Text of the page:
How To Make A Light Shift In Your Communication

This morning, I am up in New Jersey visiting my mother-in-law who has been in the hospital now for almost two months.  She has not walked since she went into the hospital, and to say she has had a major life change is really a disservice to her.  I am in her empty house this morning thinking about all of the routines that have been a blessed part of her life all of these years.  We are not sure how much longer it will be before she is able to come home or even if she will be able to resume life in this house.  So many unknowns, but she is dealing with them with such strength.Divorce is one of those traumas not unlike aging and realizing that things are going to have to be very different moving forward.   Your life, your family’s life changes very suddenly most times.  There are those who see it coming and those who don’t.  Those who make the decision and those who feel abandoned.
A constant refrain in these times is the communication in your head about every single change or decision.  Usually when we are in high fear times like living with many unknowns, the voice in our head is very negative.  I am sure you can think up many that go through your own mind each day. Here are some that went through my head when I was in the middle of my own divorce:He never loved me.
We are going to live destitute without two incomes.
He doesn’t really care how anything makes me feel.
He doesn’t love me so could care less about working anything out.Or my worries about my mother-in-law :She is never going to walk again.
What are we going to do about when she gets out of the hospital?
We are going to have to live in New Jersey to get everything done.It is so easy to go the way of negativity and worry isn’t it?  There are probably many worse thoughts that have come to mind. What is important is not to disregard the thoughts totally.  Acknowledge they are there and coming up for you.  What is important, however, is that you turn them around whenever possible to a positive thought.  What do I mean? For example, let’s use the thought or worry that he never loved me.Thought :  He never really loved me.Now I can skillfully argue this case and present evidence for it — or I could have at that time.  I would have been very emotional about it, actually, and sure of it. But what happens when you present all of your evidence?  You stop, right?  And, that’s it.  Your mind then believes it to be so and thinks it true.  But, it is an illusion.  What happens when your mind believes this negative thought is that your body feels awful.  You feel depressed, angry, just plain down.  And, the thought is only half true anyway.  The other half true is the new thought.New thought : He always really loved me.I can find examples and evidence to back up both of these statements (and could have even back then — although more difficult, absolutely possible), but the new thought makes me feel so much better and helps me to be more loving towards him.  It saves me from attack and him from attack.This exercise may not change the situation.  You are still getting a divorce, but it changes the energy of your divorce.  It will.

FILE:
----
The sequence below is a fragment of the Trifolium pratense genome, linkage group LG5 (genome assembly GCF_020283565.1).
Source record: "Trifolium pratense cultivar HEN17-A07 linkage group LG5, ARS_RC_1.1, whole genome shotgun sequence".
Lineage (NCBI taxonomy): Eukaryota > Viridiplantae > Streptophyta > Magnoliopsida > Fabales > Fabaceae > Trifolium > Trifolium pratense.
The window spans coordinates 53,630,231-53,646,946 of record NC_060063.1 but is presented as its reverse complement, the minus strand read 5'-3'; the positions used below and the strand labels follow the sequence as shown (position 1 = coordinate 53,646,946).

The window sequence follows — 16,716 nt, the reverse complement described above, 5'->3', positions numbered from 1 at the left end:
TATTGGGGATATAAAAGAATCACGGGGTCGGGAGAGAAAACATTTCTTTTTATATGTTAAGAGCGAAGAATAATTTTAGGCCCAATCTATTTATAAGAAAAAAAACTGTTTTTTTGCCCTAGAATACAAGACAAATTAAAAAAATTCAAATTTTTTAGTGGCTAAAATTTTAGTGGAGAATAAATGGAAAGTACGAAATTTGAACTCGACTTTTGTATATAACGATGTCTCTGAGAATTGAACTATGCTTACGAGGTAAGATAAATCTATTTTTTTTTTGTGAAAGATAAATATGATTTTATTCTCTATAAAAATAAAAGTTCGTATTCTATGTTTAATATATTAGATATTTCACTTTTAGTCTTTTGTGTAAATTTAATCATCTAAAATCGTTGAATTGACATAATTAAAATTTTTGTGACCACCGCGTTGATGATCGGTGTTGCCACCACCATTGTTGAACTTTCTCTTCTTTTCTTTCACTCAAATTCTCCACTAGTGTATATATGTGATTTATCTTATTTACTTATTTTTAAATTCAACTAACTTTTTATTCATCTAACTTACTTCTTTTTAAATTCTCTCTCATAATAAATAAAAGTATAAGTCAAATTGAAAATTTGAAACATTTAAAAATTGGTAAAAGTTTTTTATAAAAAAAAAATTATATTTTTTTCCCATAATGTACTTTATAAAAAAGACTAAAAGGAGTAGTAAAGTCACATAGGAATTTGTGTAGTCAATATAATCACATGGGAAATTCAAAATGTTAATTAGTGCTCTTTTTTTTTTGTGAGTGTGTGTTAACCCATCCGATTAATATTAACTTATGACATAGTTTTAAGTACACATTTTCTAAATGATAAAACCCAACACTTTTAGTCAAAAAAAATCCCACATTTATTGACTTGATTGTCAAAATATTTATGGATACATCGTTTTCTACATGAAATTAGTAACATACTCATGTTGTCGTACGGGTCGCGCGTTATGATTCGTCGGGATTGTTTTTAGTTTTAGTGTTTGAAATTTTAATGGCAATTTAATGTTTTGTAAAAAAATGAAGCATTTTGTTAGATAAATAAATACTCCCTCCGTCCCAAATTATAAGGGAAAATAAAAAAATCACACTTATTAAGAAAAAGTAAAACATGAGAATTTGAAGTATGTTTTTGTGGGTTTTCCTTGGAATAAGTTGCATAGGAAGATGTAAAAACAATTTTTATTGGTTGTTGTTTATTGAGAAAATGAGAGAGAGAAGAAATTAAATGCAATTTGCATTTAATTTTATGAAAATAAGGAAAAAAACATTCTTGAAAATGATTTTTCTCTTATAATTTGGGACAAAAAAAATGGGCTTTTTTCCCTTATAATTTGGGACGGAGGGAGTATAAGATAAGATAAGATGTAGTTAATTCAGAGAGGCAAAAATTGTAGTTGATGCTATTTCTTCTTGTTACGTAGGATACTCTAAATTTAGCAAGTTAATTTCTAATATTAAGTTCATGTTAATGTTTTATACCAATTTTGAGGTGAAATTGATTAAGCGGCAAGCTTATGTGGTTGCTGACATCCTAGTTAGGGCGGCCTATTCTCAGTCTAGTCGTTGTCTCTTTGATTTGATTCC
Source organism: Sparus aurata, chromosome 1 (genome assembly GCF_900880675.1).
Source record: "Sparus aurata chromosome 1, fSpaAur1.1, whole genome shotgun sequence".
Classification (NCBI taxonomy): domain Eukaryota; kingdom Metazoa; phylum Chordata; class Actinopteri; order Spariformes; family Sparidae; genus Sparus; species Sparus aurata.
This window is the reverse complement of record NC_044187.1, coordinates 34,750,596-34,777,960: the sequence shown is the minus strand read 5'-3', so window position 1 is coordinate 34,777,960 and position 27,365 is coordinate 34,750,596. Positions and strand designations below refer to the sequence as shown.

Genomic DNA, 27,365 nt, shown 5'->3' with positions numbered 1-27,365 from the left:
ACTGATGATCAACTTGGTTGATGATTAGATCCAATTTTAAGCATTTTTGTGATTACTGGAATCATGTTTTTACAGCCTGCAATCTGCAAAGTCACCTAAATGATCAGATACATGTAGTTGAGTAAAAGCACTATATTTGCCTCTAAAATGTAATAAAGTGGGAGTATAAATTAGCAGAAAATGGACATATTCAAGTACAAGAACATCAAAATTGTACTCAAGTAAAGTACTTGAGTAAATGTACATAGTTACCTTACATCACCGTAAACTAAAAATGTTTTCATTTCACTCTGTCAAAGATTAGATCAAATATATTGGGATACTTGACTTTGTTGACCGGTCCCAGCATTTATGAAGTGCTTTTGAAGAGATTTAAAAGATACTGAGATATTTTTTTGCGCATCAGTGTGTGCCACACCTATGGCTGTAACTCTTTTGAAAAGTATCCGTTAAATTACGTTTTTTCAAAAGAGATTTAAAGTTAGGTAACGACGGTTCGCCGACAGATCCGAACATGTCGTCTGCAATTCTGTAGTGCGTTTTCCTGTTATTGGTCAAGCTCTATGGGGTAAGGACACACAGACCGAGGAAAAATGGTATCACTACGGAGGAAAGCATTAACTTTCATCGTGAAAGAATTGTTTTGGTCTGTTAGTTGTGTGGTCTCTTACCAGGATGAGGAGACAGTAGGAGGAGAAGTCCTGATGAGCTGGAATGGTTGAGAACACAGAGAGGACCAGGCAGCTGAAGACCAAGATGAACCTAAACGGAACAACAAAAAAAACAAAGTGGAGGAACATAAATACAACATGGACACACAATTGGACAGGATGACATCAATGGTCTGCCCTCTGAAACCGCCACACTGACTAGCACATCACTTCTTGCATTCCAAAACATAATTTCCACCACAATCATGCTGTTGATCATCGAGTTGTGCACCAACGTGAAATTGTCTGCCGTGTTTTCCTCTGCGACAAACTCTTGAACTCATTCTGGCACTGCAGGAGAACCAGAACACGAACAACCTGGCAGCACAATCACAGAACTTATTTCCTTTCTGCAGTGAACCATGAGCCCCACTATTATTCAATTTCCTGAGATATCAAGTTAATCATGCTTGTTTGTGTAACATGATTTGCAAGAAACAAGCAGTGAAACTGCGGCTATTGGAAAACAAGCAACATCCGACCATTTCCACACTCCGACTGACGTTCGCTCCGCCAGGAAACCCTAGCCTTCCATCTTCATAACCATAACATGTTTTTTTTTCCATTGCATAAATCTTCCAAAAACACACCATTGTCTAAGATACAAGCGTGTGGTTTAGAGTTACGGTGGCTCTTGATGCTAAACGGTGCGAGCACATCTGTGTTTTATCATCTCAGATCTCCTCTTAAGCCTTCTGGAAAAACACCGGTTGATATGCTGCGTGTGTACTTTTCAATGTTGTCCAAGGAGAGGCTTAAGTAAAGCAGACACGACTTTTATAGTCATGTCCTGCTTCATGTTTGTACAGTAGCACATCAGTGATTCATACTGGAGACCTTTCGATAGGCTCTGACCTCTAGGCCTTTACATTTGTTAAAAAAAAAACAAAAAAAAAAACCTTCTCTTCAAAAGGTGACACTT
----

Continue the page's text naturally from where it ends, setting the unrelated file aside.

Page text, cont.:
Only you have the choice.  The one who sees it is the one who must act.  (Who cares if you are the one who always comes around and helps to bring a halt to the conflict.  That is okay.  Embrace your role, don’t feel resentful about it.)

I hope you have a blessed day today.

With love and light,

P.S. TODAY is the final day to register for the North Star Sessions.  You have to register here to be a part of them :
Call me if you have any questions about the program : (202) 587-2772.

P.S.S. If you are struggling to find a way through this process and you live in Washington, DC or Maryland, call me to discuss my family mediation services.  (202) 587-2772.

One comment

  • Candice, I can’t imagine facing this from inside of a hospital, how would I stop panic and fear from taking me over? It took me a long time to accept how my my otherwise healthy grandmother decided against leg amputation knowing she would not survive. I couldn’t believe I would do that rather than face life without the home I lived in for 60 years. I can understand the courage she had now. Wishing your family peace and courage.

    March 1, 2013

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